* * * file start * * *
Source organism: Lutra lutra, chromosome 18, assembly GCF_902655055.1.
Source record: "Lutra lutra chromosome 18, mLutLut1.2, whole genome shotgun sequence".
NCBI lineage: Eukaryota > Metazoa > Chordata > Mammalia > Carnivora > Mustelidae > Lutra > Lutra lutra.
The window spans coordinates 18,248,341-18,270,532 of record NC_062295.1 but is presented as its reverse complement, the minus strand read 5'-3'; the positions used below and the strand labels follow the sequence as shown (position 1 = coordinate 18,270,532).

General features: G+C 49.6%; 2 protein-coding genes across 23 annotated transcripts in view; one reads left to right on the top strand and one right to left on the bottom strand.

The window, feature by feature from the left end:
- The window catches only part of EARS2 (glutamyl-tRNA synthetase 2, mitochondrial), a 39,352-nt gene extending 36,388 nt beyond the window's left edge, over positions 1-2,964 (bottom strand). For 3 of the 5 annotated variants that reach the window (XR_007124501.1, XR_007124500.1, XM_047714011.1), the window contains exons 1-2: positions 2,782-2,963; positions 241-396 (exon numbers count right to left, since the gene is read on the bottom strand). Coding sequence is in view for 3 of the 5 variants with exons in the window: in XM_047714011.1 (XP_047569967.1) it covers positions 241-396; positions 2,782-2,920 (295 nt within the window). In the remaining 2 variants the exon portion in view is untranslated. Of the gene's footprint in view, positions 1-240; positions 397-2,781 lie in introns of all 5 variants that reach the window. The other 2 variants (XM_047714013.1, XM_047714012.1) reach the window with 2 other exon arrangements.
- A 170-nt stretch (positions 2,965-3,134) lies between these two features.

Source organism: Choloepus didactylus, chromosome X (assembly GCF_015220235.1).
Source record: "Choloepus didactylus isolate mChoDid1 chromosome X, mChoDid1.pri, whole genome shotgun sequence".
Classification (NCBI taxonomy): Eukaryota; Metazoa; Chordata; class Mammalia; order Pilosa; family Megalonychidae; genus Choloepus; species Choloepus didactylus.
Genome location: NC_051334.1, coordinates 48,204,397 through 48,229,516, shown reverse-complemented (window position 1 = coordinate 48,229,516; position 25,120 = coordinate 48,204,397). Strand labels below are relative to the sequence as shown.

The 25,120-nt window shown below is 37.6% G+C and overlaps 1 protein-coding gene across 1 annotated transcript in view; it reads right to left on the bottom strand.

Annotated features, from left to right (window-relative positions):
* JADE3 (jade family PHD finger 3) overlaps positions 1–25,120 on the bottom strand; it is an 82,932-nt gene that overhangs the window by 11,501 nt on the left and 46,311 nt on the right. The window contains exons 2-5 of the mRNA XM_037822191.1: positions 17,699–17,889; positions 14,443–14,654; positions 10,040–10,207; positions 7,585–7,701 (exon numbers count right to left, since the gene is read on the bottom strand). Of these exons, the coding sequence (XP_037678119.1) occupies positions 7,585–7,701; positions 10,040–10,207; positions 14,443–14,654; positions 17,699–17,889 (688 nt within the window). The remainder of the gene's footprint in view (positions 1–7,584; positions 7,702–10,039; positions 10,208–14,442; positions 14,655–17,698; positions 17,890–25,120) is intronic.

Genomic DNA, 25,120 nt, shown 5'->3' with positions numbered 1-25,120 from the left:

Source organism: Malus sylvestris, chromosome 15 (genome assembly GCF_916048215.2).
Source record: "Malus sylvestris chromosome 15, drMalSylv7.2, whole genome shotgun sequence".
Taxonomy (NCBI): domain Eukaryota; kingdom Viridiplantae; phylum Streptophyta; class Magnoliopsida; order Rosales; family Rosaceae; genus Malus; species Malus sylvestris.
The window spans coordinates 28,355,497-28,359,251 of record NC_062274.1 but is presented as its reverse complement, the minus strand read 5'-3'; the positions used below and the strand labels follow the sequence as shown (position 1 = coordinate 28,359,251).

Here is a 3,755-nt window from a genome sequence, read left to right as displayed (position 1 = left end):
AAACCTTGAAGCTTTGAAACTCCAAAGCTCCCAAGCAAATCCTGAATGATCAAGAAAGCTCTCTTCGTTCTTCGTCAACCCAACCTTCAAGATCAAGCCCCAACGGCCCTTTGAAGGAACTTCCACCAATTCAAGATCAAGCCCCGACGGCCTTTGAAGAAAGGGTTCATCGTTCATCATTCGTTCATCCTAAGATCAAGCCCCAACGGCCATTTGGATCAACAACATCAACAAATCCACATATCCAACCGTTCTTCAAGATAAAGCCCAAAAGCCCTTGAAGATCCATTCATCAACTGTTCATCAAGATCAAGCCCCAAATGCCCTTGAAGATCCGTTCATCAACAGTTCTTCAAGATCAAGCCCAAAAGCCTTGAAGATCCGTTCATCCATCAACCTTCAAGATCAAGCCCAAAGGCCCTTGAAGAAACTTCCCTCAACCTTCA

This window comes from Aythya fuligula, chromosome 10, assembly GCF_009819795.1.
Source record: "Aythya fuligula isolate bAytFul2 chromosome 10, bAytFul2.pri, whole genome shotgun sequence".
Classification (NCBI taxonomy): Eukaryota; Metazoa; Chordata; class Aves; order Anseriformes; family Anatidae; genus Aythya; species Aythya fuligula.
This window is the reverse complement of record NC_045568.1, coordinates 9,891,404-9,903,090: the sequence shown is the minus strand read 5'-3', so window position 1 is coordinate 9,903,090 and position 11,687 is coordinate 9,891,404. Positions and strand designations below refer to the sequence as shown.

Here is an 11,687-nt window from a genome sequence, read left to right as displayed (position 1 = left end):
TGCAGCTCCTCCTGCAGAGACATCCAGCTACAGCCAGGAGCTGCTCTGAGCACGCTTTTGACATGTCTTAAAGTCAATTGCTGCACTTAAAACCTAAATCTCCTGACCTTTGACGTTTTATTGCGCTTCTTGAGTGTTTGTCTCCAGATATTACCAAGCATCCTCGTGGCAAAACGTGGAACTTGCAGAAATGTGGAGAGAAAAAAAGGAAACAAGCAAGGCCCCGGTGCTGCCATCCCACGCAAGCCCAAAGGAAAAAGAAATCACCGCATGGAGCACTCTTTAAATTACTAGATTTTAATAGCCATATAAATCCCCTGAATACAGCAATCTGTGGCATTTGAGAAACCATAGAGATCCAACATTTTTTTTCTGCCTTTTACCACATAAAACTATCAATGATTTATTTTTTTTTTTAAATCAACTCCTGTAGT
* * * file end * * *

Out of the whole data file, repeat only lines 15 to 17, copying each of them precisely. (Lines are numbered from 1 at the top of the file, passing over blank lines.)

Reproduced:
* JADE3 (jade family PHD finger 3) overlaps positions 1–25,120 on the bottom strand; it is an 82,932-nt gene that overhangs the window by 11,501 nt on the left and 46,311 nt on the right. The window contains exons 2-5 of the mRNA XM_037822191.1: positions 17,699–17,889; positions 14,443–14,654; positions 10,040–10,207; positions 7,585–7,701 (exon numbers count right to left, since the gene is read on the bottom strand). Of these exons, the coding sequence (XP_037678119.1) occupies positions 7,585–7,701; positions 10,040–10,207; positions 14,443–14,654; positions 17,699–17,889 (688 nt within the window). The remainder of the gene's footprint in view (positions 1–7,584; positions 7,702–10,039; positions 10,208–14,442; positions 14,655–17,698; positions 17,890–25,120) is intronic.

Genomic DNA, 25,120 nt, shown 5'->3' with positions numbered 1-25,120 from the left:

Source organism: Malus sylvestris, chromosome 15 (genome assembly GCF_916048215.2).